We expect that 2014 will hold much of the same.
This year, we’ll have three kids in high school and one in middle school. Our firstborn will officially become an adult. (Eighteen!) We’ll help our oldest make his college decision, we’ll welcome our youngest to his last pre-teen year. Our second-born will learn to drive. Our daughter will probably ask to date, and I’ll lose much-needed beauty sleep over that particular decision. I’ll turn 44 this year — or as Chris likes to call it, my mid-40s. Semantics. I’m simply going to be 44, nothing more, nothing less.
We’re saving all our nickels and dimes for a family trip to Europe in 2015. When one of us wants to make a frivolous purchase, the remaining five yell, “HASHTAG EURO15!!” Then we deposit that money in the bank and move forward. Some might say a trip to Europe on the cusp of our oldest starting college is a bad financial decision. I say I’d rather invest in that family experience than in anything else. We’ll figure college out. Life turns on a dime, and I don’t want to miss the chance to eat gelato in Italy with the five loves of my life.
This year, book number two will be introduced to the world. I’ll fret and cry and celebrate and have gastrointestinal distress over the entire event. I long for people to enjoy my words, and I know that not everyone will. And, of course, that’s just as it should be. It’s all okay. I’m okay, you’re okay — even when we do disagree.
I don’t intend to give anything up (food and drink deprivation makes me an Angry Elf) or make any official New Year’s resolutions. But I do plan to eat better and move more. I plan to bathe the dogs with increased frequency and run the vacuum with a little more vigor and regularity. I plan to read and write and love and laugh and kiss my husband goodnight. I plan to hug my kids — even the ones who tower above me and resist. I plan to be present, to be pleasant, to argue less and seek to understand more.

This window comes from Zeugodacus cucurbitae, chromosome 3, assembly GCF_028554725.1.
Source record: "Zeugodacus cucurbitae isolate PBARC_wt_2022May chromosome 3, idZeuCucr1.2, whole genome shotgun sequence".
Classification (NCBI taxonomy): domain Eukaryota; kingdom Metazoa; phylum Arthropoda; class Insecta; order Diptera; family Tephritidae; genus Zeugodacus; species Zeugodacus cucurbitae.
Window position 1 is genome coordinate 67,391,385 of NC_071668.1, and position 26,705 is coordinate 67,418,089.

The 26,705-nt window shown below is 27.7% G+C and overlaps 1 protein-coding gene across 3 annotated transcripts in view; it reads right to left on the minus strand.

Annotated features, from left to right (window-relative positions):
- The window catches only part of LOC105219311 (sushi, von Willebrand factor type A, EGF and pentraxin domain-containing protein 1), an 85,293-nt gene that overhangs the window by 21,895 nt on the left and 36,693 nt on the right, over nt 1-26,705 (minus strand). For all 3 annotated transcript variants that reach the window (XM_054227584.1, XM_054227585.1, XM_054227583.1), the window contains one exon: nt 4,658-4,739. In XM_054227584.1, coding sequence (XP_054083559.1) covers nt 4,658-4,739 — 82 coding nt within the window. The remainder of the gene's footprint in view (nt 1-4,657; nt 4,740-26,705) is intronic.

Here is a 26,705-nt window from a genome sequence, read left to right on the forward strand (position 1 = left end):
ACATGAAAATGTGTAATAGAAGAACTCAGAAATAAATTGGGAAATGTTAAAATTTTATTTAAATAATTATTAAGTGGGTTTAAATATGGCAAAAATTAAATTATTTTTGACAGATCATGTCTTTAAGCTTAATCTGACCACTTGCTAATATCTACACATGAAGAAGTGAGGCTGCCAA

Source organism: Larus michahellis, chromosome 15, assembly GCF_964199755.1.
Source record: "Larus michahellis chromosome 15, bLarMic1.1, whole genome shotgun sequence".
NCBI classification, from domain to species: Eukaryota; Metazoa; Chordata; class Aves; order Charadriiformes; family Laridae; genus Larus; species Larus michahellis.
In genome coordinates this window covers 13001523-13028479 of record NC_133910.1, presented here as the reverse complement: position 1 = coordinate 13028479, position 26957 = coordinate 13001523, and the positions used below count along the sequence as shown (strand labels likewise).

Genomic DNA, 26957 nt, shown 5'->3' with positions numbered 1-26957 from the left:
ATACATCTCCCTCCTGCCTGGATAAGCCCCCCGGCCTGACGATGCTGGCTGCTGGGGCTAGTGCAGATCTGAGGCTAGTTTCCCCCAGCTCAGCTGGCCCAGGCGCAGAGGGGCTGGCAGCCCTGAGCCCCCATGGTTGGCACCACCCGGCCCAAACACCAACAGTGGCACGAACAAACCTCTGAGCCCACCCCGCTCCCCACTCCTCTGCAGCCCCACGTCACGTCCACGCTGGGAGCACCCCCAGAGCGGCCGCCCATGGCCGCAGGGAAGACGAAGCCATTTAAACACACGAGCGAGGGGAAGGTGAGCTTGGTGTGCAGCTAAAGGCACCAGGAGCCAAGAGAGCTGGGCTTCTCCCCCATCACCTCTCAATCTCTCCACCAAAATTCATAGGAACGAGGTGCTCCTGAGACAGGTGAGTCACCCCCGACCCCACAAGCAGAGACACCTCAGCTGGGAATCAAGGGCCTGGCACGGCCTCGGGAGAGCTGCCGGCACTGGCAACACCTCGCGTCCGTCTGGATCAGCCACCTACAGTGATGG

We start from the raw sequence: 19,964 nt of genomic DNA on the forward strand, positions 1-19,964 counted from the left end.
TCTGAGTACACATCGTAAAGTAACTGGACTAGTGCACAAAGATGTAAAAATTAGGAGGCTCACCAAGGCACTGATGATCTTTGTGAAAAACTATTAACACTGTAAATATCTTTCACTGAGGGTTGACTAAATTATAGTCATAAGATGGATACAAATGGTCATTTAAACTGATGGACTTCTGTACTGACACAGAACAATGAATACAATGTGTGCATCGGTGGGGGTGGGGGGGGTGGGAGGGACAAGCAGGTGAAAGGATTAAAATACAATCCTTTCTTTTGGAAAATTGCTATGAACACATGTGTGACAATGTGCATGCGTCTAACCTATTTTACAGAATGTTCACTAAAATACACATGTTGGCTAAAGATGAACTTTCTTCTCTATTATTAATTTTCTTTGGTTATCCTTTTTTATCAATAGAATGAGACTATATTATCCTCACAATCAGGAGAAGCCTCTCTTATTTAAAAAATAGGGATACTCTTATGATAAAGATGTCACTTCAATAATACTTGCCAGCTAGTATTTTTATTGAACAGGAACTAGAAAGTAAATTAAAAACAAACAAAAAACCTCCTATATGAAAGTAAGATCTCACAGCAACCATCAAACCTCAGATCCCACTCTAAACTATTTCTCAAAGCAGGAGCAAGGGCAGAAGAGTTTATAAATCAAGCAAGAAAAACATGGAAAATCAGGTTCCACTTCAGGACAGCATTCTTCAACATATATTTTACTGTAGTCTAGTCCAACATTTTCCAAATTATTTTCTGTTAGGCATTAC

We welcomed this New Year in one of our favorite places (Brown County, Indiana) with some of our favorite friends (Holla, Carsons!). They arrived in our lives by way of Starkville — a beautiful gift from a city we struggled to call home. They are a reminder of the unexpected surprises life has in store for us, the people who arrive on our doorsteps when we need them most, the continual assurance that life is so much bigger and better when we open ourselves up to the unknown.
It’s snowing in Ohio today. It’s white and blustery and bitterly cold. It’s difficult to tell where our yard ends and where the lake begins. It is gorgeous and sacred and quiet. And it feels, always, like a rebirth, this New Year. Another chance to find out who we are, to discover how best to serve the world, to wrap our arms around those we love and to let go of those who need to fly, to give more than we take.
Welcome, 2014 — I love that you’ve arrived with a blustery winter bang. (We’re alike that way, you know — Chris says “Hurricane Katrina” never was a gentle breeze.) I look forward to all the love and loss and madness and joy and celebration you’ve got up your sleeve. Another year, another chance to live and love more fully. What a glorious gift, wrapped today in frozen winter whites.